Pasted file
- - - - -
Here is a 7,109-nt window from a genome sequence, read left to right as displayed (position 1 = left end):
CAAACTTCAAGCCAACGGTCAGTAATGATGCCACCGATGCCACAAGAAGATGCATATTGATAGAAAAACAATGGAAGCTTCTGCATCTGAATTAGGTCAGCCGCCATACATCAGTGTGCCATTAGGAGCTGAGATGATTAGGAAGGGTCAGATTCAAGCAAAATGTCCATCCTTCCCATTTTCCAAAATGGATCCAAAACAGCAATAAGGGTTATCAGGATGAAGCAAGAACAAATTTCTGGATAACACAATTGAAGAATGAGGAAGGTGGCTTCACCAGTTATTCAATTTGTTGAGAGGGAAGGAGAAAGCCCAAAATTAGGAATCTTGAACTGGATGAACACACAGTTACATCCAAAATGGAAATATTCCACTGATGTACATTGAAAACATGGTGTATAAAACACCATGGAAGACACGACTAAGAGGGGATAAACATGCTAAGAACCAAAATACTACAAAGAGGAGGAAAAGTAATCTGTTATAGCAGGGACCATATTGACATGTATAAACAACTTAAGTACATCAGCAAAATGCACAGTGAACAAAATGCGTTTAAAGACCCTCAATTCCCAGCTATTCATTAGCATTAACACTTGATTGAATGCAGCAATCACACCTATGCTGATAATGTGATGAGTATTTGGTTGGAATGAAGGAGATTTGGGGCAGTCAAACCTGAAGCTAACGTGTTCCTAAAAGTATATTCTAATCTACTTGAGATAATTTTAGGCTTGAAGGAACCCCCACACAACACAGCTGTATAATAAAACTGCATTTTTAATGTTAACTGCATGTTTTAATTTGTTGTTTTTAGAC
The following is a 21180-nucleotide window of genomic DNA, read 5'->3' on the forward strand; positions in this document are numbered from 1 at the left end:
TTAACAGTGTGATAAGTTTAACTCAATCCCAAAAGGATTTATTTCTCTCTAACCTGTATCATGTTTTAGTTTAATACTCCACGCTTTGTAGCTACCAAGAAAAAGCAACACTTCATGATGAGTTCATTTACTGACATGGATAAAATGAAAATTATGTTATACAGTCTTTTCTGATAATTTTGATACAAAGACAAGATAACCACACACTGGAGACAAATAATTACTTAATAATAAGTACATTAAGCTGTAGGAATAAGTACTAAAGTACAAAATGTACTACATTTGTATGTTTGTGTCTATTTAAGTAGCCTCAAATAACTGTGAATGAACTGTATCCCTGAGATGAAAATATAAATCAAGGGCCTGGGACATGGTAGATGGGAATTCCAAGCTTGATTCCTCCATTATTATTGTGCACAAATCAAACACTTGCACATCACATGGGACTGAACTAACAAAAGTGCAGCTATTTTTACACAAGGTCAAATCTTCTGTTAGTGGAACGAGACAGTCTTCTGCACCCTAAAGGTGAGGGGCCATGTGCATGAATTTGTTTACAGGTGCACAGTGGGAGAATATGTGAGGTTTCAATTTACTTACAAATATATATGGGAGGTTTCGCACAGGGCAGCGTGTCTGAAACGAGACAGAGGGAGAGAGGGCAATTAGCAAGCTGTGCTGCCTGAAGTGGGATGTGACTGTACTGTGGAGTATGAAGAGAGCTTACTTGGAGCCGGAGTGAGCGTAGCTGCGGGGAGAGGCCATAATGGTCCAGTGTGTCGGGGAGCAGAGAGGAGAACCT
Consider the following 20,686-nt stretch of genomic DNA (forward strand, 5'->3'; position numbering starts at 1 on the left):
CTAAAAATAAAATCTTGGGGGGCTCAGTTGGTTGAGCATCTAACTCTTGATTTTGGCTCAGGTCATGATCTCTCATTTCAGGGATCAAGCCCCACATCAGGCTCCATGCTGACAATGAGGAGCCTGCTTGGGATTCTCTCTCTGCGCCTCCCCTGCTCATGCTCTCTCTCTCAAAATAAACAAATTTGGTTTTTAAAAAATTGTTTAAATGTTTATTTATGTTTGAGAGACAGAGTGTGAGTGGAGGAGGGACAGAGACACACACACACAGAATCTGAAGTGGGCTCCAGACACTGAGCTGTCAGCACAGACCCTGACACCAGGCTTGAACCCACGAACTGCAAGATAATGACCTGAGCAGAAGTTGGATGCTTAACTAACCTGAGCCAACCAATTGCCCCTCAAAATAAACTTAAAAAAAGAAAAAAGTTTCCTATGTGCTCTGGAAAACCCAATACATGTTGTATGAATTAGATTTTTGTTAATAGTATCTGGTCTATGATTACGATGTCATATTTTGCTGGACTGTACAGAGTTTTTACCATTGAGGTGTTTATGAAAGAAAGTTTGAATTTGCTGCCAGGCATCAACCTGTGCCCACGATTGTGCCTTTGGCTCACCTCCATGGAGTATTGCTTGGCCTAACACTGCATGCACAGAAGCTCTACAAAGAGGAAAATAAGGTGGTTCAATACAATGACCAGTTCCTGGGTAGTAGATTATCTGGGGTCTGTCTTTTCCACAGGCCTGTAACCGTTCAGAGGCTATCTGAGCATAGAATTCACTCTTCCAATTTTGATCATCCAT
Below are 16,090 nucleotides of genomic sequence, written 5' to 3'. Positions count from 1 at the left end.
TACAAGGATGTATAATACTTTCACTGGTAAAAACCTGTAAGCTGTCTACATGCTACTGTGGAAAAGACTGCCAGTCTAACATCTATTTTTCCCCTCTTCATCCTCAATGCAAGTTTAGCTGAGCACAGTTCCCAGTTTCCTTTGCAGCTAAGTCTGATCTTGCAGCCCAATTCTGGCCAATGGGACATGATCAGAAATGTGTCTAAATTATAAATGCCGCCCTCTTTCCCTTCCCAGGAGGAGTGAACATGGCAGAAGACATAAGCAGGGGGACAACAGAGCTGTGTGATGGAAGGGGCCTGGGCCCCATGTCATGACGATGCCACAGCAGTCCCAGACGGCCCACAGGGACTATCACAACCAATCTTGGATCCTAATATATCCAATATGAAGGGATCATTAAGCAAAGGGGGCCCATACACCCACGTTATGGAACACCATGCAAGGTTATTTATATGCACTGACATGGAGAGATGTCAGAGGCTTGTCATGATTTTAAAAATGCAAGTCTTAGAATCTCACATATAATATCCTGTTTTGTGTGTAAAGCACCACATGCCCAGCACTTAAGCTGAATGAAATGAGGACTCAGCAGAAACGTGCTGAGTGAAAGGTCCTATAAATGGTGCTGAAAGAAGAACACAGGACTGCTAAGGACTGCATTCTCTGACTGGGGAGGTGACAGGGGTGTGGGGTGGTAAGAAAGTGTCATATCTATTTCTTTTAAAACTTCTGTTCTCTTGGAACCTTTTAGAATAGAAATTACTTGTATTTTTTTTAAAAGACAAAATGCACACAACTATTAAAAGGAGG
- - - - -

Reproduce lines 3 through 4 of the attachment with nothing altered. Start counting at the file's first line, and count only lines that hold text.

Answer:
The following is a 21180-nucleotide window of genomic DNA, read 5'->3' on the forward strand; positions in this document are numbered from 1 at the left end:
TTAACAGTGTGATAAGTTTAACTCAATCCCAAAAGGATTTATTTCTCTCTAACCTGTATCATGTTTTAGTTTAATACTCCACGCTTTGTAGCTACCAAGAAAAAGCAACACTTCATGATGAGTTCATTTACTGACATGGATAAAATGAAAATTATGTTATACAGTCTTTTCTGATAATTTTGATACAAAGACAAGATAACCACACACTGGAGACAAATAATTACTTAATAATAAGTACATTAAGCTGTAGGAATAAGTACTAAAGTACAAAATGTACTACATTTGTATGTTTGTGTCTATTTAAGTAGCCTCAAATAACTGTGAATGAACTGTATCCCTGAGATGAAAATATAAATCAAGGGCCTGGGACATGGTAGATGGGAATTCCAAGCTTGATTCCTCCATTATTATTGTGCACAAATCAAACACTTGCACATCACATGGGACTGAACTAACAAAAGTGCAGCTATTTTTACACAAGGTCAAATCTTCTGTTAGTGGAACGAGACAGTCTTCTGCACCCTAAAGGTGAGGGGCCATGTGCATGAATTTGTTTACAGGTGCACAGTGGGAGAATATGTGAGGTTTCAATTTACTTACAAATATATATGGGAGGTTTCGCACAGGGCAGCGTGTCTGAAACGAGACAGAGGGAGAGAGGGCAATTAGCAAGCTGTGCTGCCTGAAGTGGGATGTGACTGTACTGTGGAGTATGAAGAGAGCTTACTTGGAGCCGGAGTGAGCGTAGCTGCGGGGAGAGGCCATAATGGTCCAGTGTGTCGGGGAGCAGAGAGGAGAACCT